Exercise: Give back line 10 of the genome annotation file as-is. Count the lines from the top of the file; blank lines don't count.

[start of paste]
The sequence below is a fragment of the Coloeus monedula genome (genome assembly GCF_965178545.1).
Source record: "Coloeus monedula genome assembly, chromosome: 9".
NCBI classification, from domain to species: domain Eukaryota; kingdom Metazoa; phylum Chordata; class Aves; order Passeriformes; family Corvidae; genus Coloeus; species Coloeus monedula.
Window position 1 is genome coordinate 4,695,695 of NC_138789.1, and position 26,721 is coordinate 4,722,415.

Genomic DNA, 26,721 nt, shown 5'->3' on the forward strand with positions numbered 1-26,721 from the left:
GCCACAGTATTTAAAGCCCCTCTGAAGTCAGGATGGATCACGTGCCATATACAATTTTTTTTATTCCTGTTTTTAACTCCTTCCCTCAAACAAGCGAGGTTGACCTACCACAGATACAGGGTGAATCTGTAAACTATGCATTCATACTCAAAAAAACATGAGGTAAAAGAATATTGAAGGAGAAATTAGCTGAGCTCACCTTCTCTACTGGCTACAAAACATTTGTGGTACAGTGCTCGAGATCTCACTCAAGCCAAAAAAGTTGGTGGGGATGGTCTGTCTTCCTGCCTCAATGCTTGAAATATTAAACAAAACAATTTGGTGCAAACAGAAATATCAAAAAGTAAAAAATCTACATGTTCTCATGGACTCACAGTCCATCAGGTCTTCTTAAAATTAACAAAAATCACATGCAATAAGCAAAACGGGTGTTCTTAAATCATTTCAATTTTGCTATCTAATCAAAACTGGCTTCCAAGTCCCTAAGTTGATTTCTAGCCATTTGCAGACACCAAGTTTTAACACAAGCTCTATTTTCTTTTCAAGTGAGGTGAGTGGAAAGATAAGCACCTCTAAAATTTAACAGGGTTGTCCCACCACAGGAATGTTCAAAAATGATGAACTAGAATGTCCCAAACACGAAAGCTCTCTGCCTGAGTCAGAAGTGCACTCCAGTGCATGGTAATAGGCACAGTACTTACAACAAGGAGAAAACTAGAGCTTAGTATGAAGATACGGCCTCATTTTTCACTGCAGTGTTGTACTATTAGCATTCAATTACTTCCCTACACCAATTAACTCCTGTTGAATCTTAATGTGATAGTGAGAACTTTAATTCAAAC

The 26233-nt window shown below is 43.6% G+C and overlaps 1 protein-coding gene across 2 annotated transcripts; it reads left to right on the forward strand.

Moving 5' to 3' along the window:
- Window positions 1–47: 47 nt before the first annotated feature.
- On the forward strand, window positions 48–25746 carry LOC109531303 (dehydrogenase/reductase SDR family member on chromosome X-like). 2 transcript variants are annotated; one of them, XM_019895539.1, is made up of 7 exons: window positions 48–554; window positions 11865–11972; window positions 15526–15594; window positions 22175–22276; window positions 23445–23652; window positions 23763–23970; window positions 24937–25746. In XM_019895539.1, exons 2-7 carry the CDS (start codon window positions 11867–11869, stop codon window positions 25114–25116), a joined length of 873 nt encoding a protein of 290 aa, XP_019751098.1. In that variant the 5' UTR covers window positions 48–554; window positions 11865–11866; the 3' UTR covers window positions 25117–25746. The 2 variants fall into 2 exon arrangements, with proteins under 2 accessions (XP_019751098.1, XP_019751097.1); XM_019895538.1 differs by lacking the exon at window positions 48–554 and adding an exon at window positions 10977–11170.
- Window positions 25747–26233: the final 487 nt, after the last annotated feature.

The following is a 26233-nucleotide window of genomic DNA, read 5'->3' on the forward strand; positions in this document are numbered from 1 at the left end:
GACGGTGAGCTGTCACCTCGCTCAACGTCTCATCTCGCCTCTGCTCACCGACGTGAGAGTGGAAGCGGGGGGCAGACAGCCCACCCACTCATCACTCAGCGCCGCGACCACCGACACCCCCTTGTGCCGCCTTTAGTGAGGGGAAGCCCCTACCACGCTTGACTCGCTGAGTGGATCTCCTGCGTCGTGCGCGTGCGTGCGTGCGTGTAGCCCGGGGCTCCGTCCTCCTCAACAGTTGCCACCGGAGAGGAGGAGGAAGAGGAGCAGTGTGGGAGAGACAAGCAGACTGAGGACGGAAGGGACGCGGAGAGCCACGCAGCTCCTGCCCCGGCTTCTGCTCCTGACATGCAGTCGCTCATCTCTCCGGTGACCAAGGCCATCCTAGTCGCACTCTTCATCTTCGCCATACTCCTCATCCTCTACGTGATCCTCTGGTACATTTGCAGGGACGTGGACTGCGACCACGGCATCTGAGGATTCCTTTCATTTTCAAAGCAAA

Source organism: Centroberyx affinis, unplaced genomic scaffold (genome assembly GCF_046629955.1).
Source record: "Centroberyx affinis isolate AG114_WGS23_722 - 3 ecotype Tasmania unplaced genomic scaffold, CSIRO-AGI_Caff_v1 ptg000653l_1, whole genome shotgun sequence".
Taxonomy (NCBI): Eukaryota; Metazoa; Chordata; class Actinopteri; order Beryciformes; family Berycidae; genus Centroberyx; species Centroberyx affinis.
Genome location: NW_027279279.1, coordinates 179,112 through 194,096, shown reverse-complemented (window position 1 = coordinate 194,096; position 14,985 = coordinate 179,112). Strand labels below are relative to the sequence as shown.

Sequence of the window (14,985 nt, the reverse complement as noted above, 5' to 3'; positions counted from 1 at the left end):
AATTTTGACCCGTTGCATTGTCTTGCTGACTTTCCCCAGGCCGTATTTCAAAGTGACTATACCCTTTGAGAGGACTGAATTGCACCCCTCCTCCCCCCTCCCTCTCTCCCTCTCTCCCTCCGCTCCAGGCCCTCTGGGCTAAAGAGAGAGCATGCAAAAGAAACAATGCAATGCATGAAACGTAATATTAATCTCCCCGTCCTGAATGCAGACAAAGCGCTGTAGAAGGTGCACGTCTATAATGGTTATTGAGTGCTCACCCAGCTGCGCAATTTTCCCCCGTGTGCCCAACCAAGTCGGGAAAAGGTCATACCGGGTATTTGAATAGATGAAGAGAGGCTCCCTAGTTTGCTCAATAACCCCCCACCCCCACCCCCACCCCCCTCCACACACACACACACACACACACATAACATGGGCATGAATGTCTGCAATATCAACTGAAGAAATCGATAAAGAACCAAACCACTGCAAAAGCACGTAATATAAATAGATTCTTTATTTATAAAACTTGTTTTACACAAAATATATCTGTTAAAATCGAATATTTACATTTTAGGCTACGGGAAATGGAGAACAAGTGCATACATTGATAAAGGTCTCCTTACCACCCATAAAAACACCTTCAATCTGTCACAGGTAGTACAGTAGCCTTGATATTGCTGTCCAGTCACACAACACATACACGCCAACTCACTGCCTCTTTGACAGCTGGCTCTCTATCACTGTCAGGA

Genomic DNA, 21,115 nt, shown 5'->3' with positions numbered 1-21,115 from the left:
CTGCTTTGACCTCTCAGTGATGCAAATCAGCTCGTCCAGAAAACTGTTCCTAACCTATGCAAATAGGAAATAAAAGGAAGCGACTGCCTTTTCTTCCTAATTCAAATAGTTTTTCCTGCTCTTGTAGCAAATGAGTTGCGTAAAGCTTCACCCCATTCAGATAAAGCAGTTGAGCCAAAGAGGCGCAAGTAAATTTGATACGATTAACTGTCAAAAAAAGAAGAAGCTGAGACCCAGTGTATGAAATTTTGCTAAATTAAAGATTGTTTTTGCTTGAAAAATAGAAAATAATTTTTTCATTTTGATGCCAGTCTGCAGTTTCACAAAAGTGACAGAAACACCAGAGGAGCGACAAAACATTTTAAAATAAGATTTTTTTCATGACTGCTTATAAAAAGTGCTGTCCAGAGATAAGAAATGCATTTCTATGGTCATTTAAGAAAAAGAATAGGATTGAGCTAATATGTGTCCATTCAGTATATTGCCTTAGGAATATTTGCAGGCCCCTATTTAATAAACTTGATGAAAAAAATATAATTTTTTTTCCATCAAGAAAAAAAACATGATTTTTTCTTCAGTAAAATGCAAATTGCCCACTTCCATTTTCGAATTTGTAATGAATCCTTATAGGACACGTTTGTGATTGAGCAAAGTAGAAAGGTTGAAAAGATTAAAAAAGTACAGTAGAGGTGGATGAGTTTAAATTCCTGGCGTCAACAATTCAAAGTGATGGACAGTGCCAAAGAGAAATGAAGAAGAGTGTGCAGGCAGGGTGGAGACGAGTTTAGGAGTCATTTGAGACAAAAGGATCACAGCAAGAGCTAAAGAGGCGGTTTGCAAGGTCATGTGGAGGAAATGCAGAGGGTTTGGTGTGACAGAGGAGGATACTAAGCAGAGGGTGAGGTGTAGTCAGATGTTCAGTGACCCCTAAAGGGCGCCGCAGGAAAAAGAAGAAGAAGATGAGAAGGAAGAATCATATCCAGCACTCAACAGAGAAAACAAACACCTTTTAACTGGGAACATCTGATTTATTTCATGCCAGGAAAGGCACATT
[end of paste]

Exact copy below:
- On the forward strand, window positions 48–25746 carry LOC109531303 (dehydrogenase/reductase SDR family member on chromosome X-like). 2 transcript variants are annotated; one of them, XM_019895539.1, is made up of 7 exons: window positions 48–554; window positions 11865–11972; window positions 15526–15594; window positions 22175–22276; window positions 23445–23652; window positions 23763–23970; window positions 24937–25746. In XM_019895539.1, exons 2-7 carry the CDS (start codon window positions 11867–11869, stop codon window positions 25114–25116), a joined length of 873 nt encoding a protein of 290 aa, XP_019751098.1. In that variant the 5' UTR covers window positions 48–554; window positions 11865–11866; the 3' UTR covers window positions 25117–25746. The 2 variants fall into 2 exon arrangements, with proteins under 2 accessions (XP_019751098.1, XP_019751097.1); XM_019895538.1 differs by lacking the exon at window positions 48–554 and adding an exon at window positions 10977–11170.